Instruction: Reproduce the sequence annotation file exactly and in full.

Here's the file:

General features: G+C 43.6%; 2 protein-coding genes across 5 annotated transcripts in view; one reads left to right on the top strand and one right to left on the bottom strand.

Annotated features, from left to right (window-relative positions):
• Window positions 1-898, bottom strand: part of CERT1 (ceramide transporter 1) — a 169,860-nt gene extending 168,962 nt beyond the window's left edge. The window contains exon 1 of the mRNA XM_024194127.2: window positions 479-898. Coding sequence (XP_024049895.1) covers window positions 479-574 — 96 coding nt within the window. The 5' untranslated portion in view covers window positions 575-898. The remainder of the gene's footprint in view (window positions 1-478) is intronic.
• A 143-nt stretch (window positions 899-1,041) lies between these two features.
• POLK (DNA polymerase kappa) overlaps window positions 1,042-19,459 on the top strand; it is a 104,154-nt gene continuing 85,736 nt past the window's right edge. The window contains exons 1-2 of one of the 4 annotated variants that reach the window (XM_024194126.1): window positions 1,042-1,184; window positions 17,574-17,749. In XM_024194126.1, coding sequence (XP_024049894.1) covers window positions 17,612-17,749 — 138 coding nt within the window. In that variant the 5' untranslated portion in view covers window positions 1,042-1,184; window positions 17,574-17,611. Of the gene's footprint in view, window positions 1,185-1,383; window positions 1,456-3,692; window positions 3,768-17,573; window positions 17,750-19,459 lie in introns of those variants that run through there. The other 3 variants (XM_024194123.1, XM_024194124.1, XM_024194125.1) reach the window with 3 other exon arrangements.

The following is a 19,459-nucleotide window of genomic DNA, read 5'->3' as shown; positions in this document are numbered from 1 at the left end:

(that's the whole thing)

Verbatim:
General features: G+C 43.6%; 2 protein-coding genes across 5 annotated transcripts in view; one reads left to right on the top strand and one right to left on the bottom strand.

Annotated features, from left to right (window-relative positions):
• Window positions 1-898, bottom strand: part of CERT1 (ceramide transporter 1) — a 169,860-nt gene extending 168,962 nt beyond the window's left edge. The window contains exon 1 of the mRNA XM_024194127.2: window positions 479-898. Coding sequence (XP_024049895.1) covers window positions 479-574 — 96 coding nt within the window. The 5' untranslated portion in view covers window positions 575-898. The remainder of the gene's footprint in view (window positions 1-478) is intronic.
• A 143-nt stretch (window positions 899-1,041) lies between these two features.
• POLK (DNA polymerase kappa) overlaps window positions 1,042-19,459 on the top strand; it is a 104,154-nt gene continuing 85,736 nt past the window's right edge. The window contains exons 1-2 of one of the 4 annotated variants that reach the window (XM_024194126.1): window positions 1,042-1,184; window positions 17,574-17,749. In XM_024194126.1, coding sequence (XP_024049894.1) covers window positions 17,612-17,749 — 138 coding nt within the window. In that variant the 5' untranslated portion in view covers window positions 1,042-1,184; window positions 17,574-17,611. Of the gene's footprint in view, window positions 1,185-1,383; window positions 1,456-3,692; window positions 3,768-17,573; window positions 17,750-19,459 lie in introns of those variants that run through there. The other 3 variants (XM_024194123.1, XM_024194124.1, XM_024194125.1) reach the window with 3 other exon arrangements.

The following is a 19,459-nucleotide window of genomic DNA, read 5'->3' as shown; positions in this document are numbered from 1 at the left end: